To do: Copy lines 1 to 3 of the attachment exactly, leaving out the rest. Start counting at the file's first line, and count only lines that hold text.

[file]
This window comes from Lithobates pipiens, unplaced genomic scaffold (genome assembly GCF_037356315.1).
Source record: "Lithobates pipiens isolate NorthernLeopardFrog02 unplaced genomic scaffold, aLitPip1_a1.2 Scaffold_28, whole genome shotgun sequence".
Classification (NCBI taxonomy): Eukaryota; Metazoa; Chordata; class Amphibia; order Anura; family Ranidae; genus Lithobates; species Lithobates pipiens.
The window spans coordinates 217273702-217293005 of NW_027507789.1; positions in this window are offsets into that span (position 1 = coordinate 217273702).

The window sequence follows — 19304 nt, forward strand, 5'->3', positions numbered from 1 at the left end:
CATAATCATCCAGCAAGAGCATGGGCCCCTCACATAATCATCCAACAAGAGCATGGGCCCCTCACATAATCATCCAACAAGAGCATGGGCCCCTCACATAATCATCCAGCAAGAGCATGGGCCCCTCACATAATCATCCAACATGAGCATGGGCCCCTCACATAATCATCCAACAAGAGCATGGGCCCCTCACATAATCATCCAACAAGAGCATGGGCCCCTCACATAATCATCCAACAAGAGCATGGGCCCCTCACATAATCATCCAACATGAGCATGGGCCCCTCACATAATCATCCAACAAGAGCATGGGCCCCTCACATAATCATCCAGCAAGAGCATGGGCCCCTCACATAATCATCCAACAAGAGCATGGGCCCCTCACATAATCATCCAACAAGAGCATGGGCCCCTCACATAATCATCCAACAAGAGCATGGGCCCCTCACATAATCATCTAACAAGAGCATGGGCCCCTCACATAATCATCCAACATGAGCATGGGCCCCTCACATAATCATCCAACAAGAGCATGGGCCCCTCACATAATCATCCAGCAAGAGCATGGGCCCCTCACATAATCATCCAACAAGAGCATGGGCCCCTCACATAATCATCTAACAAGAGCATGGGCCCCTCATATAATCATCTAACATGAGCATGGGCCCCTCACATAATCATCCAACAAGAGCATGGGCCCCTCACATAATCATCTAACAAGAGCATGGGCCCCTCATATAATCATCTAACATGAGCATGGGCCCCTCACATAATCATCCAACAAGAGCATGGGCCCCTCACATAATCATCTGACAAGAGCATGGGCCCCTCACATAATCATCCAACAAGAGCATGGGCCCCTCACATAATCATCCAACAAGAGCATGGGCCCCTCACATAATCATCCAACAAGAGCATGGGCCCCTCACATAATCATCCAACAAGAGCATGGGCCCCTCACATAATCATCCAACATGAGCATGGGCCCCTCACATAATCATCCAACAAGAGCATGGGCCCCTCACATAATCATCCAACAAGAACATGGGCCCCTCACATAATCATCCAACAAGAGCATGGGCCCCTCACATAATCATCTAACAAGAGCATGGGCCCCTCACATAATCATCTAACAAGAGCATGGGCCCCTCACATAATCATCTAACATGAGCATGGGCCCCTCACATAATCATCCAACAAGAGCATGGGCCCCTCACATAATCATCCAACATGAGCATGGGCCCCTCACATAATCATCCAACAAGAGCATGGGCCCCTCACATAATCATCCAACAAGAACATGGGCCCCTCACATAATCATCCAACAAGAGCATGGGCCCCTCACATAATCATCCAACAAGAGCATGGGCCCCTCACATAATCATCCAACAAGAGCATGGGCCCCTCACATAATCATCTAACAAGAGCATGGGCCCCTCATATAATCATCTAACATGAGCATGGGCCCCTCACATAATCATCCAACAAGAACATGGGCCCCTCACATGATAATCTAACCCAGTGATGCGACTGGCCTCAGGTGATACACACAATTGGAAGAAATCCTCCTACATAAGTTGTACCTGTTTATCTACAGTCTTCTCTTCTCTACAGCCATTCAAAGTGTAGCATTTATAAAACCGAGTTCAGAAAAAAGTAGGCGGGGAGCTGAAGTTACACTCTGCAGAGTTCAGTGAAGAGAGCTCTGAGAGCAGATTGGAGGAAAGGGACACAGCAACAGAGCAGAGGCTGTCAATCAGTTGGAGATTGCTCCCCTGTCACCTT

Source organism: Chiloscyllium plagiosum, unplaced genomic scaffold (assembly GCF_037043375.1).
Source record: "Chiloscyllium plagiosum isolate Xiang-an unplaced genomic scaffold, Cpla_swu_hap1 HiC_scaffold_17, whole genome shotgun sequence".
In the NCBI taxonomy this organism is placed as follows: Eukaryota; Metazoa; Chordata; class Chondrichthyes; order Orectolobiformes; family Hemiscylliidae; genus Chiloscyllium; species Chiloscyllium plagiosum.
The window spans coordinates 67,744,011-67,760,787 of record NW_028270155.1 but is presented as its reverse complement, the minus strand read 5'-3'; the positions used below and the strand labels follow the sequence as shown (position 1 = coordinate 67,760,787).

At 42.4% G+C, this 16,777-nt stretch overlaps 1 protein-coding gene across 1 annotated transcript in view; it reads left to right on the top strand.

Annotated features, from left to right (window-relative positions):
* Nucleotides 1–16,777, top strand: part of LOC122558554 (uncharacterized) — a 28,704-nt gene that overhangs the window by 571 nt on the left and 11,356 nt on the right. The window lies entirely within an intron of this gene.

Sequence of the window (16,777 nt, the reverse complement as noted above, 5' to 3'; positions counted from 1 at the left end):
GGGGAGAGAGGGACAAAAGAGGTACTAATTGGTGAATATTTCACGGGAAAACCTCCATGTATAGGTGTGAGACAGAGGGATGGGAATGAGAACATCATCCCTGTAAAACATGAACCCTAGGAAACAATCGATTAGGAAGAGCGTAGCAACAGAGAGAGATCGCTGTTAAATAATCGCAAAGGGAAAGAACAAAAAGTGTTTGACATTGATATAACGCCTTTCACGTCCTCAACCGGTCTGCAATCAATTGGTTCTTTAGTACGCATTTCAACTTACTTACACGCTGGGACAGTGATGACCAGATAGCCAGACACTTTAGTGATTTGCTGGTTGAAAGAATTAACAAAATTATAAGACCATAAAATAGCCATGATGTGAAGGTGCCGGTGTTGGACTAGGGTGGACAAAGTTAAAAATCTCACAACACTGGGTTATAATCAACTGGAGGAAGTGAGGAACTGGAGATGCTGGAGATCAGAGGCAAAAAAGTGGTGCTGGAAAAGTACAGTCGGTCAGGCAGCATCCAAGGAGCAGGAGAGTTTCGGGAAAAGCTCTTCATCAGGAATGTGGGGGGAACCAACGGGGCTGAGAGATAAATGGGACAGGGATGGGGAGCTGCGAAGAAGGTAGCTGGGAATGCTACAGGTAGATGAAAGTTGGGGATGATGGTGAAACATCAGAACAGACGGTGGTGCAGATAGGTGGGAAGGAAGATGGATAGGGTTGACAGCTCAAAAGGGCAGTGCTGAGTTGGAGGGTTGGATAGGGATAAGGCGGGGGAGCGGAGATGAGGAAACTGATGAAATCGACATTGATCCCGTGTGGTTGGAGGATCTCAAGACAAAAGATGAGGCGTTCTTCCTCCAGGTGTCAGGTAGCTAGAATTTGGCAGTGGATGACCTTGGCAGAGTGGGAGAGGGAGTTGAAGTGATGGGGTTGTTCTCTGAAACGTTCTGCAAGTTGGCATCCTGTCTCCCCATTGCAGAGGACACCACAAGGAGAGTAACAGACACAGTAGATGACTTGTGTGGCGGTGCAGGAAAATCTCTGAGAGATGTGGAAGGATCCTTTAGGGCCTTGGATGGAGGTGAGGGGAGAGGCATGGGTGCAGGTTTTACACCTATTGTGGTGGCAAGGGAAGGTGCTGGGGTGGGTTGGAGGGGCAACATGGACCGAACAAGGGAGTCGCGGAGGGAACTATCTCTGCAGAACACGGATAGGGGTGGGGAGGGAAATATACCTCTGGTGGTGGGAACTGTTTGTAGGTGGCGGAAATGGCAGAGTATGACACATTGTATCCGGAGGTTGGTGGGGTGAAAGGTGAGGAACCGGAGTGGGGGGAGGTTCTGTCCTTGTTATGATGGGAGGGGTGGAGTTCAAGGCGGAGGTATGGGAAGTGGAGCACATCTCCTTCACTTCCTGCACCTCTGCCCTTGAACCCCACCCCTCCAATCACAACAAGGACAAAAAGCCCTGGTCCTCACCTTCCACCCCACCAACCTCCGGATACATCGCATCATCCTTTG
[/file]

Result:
This window comes from Lithobates pipiens, unplaced genomic scaffold (genome assembly GCF_037356315.1).
Source record: "Lithobates pipiens isolate NorthernLeopardFrog02 unplaced genomic scaffold, aLitPip1_a1.2 Scaffold_28, whole genome shotgun sequence".
Classification (NCBI taxonomy): Eukaryota; Metazoa; Chordata; class Amphibia; order Anura; family Ranidae; genus Lithobates; species Lithobates pipiens.